“This case goes to the heart of protecting the unprotected. Evidence shows these nurses forced the victims to endure awful mistreatment and then lied about it.”

-Ohio Attorney General Dave Yost

7 employees from a Columbus nursing home have been indicted in Ohio on criminal charges of involuntary manslaughter and patient neglect after failing to provide interventions to help prevent and treat bedsores that led to one patient’s death, as well as actions that led to serious injuries in another. The first patient ultimately died from septic shock, the result of an overwhelming systemic infection caused by untreated wounds. In total, 34 criminal charges have been pressed against the employees, the majority related to one patient’s death and several resulting from serious neglect of a second.

chicago nursing home attorney
The Langham Hotel in downtown Chicago was the beautiful, wintry backdrop for the Society of Trial Lawyers 84th Annual Black Tie Dinner Dance this past Saturday. Over 200 guests were in attendance to honor their shared love of the law, as well as their respect for our jury system and for each other, despite often finding themselves on opposing sides. The Society of Trial Lawyers is an invite-only organization of Illinois Trial Lawyers. Members are among the most established, respected, and successful trial lawyers, representing just 1% of the 1% of attorneys who are trial lawyers.

Levin & Perconti founding partner Steve Levin serves as the group’s president and in a heartfelt speech told the crowd that the processes of arbitration and mediation are no more than a business and that “juries are the most literal embodiment of a representative democracy. They are of the people, by the people, for the people. As Thomas Jefferson said, ‘The government closest to the people, serves the people best.'”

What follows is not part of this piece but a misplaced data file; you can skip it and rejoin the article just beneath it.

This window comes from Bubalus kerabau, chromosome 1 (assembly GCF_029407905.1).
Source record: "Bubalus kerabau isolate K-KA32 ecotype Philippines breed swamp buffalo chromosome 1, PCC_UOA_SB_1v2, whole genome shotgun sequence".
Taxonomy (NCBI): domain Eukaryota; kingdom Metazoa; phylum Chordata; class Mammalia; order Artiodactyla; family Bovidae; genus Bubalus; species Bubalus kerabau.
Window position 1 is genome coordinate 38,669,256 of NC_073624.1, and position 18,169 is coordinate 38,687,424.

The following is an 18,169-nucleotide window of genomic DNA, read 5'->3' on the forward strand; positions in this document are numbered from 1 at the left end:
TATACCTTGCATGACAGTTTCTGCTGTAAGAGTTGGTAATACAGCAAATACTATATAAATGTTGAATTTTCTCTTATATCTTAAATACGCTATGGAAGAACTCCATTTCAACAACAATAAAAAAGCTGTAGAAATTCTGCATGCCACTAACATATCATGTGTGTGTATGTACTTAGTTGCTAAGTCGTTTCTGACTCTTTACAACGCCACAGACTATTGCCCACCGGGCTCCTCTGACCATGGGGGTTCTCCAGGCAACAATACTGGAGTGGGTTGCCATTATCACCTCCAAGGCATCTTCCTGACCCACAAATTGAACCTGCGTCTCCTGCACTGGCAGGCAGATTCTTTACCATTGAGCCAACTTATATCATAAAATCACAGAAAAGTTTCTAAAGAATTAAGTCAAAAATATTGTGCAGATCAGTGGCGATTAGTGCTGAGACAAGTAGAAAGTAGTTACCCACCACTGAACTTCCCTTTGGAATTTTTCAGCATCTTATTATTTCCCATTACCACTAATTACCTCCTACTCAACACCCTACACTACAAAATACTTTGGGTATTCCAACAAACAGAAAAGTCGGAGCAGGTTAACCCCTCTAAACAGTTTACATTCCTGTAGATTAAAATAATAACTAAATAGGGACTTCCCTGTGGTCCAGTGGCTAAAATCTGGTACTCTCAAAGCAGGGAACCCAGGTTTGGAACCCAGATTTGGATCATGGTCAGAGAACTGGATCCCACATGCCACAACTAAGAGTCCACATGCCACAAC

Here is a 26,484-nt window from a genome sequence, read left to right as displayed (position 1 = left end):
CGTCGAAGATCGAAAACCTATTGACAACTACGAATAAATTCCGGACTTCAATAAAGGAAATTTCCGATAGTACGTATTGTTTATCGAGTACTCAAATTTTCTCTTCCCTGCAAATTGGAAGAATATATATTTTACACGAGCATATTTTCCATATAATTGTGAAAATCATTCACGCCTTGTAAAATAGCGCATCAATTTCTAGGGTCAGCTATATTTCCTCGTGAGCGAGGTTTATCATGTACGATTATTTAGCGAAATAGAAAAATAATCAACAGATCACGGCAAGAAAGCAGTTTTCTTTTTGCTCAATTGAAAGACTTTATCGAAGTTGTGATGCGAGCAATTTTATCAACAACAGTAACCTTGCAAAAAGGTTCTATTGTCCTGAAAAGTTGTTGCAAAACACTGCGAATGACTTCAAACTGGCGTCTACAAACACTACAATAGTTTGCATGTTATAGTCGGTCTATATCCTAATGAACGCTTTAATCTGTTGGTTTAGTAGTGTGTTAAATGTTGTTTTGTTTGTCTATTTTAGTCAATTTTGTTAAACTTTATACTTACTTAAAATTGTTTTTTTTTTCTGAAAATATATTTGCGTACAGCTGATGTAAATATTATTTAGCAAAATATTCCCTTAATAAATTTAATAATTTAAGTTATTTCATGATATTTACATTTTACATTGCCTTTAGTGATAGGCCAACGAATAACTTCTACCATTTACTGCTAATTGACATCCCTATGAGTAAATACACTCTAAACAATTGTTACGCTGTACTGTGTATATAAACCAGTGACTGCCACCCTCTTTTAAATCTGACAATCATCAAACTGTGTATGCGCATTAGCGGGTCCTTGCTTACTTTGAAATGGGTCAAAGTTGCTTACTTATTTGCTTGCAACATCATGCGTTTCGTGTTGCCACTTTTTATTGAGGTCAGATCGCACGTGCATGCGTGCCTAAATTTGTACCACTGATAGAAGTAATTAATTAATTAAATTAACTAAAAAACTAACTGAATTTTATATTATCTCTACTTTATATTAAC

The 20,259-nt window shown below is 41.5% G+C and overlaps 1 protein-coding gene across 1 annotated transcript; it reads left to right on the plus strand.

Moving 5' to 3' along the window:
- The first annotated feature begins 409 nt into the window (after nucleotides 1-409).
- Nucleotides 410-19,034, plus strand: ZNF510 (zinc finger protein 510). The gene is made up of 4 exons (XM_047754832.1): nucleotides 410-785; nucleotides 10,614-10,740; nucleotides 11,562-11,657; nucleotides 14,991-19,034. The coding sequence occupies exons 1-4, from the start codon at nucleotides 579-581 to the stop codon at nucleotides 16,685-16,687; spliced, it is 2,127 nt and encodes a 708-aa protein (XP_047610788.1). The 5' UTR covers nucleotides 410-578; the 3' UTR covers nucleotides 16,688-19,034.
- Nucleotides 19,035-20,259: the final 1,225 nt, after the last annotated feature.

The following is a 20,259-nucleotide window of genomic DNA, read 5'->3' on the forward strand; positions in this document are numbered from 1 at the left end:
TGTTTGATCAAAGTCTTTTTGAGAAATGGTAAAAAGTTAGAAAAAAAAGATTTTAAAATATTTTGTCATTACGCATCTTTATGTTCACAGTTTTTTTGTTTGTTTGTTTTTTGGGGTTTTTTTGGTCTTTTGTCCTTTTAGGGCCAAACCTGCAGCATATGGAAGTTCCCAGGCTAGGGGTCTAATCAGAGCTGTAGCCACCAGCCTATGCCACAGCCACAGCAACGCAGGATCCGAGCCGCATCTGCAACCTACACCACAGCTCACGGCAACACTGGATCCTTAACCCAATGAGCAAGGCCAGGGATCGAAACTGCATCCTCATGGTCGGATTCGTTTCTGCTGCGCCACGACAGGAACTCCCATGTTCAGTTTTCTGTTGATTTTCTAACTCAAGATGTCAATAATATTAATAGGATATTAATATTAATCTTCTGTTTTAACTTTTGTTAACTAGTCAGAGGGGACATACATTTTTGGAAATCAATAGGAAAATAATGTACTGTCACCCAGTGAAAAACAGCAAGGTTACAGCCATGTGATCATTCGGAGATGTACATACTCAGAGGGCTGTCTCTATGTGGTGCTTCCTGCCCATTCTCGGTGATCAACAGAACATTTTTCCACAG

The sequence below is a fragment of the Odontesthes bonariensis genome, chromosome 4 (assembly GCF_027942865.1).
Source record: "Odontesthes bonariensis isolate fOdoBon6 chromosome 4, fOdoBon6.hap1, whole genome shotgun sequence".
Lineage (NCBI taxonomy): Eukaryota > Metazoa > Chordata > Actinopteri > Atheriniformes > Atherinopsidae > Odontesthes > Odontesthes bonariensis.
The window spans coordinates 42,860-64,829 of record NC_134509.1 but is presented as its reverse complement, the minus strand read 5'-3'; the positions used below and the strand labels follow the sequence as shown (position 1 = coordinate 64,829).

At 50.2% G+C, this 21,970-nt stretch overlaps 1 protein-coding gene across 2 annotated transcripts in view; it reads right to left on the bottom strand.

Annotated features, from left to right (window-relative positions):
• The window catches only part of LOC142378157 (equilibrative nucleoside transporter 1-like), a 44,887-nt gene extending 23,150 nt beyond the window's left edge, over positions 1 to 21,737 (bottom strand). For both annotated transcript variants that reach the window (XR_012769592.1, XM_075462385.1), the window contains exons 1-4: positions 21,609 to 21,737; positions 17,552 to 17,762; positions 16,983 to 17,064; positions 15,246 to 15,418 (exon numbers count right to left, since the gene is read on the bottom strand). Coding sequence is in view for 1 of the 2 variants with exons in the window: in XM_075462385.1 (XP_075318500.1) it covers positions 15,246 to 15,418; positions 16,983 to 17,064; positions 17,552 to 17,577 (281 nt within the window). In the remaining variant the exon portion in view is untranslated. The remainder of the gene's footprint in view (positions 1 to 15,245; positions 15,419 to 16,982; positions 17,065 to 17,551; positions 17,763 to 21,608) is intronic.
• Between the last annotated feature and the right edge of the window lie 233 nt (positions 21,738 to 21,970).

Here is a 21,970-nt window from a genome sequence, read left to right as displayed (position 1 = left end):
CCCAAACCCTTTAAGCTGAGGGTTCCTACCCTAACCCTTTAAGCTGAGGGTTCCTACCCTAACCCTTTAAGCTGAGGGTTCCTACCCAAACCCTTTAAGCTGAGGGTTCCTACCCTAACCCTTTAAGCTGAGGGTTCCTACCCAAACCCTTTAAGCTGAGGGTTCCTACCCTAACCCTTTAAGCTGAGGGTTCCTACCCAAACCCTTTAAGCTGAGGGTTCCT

Levin also addressed the need for trial lawyers to mentor the younger generation by warmly welcoming them, encouraging them to fight for the truth, and to lead by example. He asked the attendees to do this by modeling respect for not only the trial process, but also for their own clients, opposing counsel and their clients. Steve also called on all attorneys to “be humble in victory and gracious in defeat.”

In a survey of 978 people with a family member in a nursing home, Care.com found that the decision to send a loved one to a nursing home was a ‘difficult one’ for 71% of survey participants.

Over a quarter of respondents reported their feelings towards their loved one’s care in a nursing home as either “dissatisfied” or “neither satisfied nor dissatisfied.”